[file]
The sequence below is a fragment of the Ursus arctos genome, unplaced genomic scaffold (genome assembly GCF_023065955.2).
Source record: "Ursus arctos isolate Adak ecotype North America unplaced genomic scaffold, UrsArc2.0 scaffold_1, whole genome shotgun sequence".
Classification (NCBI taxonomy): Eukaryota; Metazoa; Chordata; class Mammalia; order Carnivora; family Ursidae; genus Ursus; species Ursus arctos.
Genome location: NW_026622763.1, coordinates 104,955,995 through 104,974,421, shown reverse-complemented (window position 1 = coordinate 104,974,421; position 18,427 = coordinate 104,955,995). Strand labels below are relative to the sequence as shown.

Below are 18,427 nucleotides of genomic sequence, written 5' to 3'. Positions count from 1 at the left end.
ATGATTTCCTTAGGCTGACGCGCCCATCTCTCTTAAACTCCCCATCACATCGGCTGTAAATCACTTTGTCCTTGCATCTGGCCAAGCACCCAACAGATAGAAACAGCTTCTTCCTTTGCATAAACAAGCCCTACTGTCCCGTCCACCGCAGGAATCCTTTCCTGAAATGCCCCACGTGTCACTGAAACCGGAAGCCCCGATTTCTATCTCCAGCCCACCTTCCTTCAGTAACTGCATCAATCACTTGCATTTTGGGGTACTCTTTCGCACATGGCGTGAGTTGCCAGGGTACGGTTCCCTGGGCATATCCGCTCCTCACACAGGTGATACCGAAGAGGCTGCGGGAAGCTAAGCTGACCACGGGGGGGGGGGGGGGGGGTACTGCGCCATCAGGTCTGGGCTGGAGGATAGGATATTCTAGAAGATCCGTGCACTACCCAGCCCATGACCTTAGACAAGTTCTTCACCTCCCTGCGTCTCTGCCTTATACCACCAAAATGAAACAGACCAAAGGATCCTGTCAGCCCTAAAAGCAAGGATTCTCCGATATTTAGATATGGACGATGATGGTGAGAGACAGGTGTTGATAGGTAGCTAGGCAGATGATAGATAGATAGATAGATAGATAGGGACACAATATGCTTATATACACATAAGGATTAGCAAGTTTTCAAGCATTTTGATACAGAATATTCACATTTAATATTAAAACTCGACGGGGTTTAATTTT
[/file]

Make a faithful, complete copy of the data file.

The sequence below is a fragment of the Ursus arctos genome, unplaced genomic scaffold (genome assembly GCF_023065955.2).
Source record: "Ursus arctos isolate Adak ecotype North America unplaced genomic scaffold, UrsArc2.0 scaffold_1, whole genome shotgun sequence".
Classification (NCBI taxonomy): Eukaryota; Metazoa; Chordata; class Mammalia; order Carnivora; family Ursidae; genus Ursus; species Ursus arctos.
Genome location: NW_026622763.1, coordinates 104,955,995 through 104,974,421, shown reverse-complemented (window position 1 = coordinate 104,974,421; position 18,427 = coordinate 104,955,995). Strand labels below are relative to the sequence as shown.

Below are 18,427 nucleotides of genomic sequence, written 5' to 3'. Positions count from 1 at the left end.
ATGATTTCCTTAGGCTGACGCGCCCATCTCTCTTAAACTCCCCATCACATCGGCTGTAAATCACTTTGTCCTTGCATCTGGCCAAGCACCCAACAGATAGAAACAGCTTCTTCCTTTGCATAAACAAGCCCTACTGTCCCGTCCACCGCAGGAATCCTTTCCTGAAATGCCCCACGTGTCACTGAAACCGGAAGCCCCGATTTCTATCTCCAGCCCACCTTCCTTCAGTAACTGCATCAATCACTTGCATTTTGGGGTACTCTTTCGCACATGGCGTGAGTTGCCAGGGTACGGTTCCCTGGGCATATCCGCTCCTCACACAGGTGATACCGAAGAGGCTGCGGGAAGCTAAGCTGACCACGGGGGGGGGGGGGGGGGGTACTGCGCCATCAGGTCTGGGCTGGAGGATAGGATATTCTAGAAGATCCGTGCACTACCCAGCCCATGACCTTAGACAAGTTCTTCACCTCCCTGCGTCTCTGCCTTATACCACCAAAATGAAACAGACCAAAGGATCCTGTCAGCCCTAAAAGCAAGGATTCTCCGATATTTAGATATGGACGATGATGGTGAGAGACAGGTGTTGATAGGTAGCTAGGCAGATGATAGATAGATAGATAGATAGATAGGGACACAATATGCTTATATACACATAAGGATTAGCAAGTTTTCAAGCATTTTGATACAGAATATTCACATTTAATATTAAAACTCGACGGGGTTTAATTTT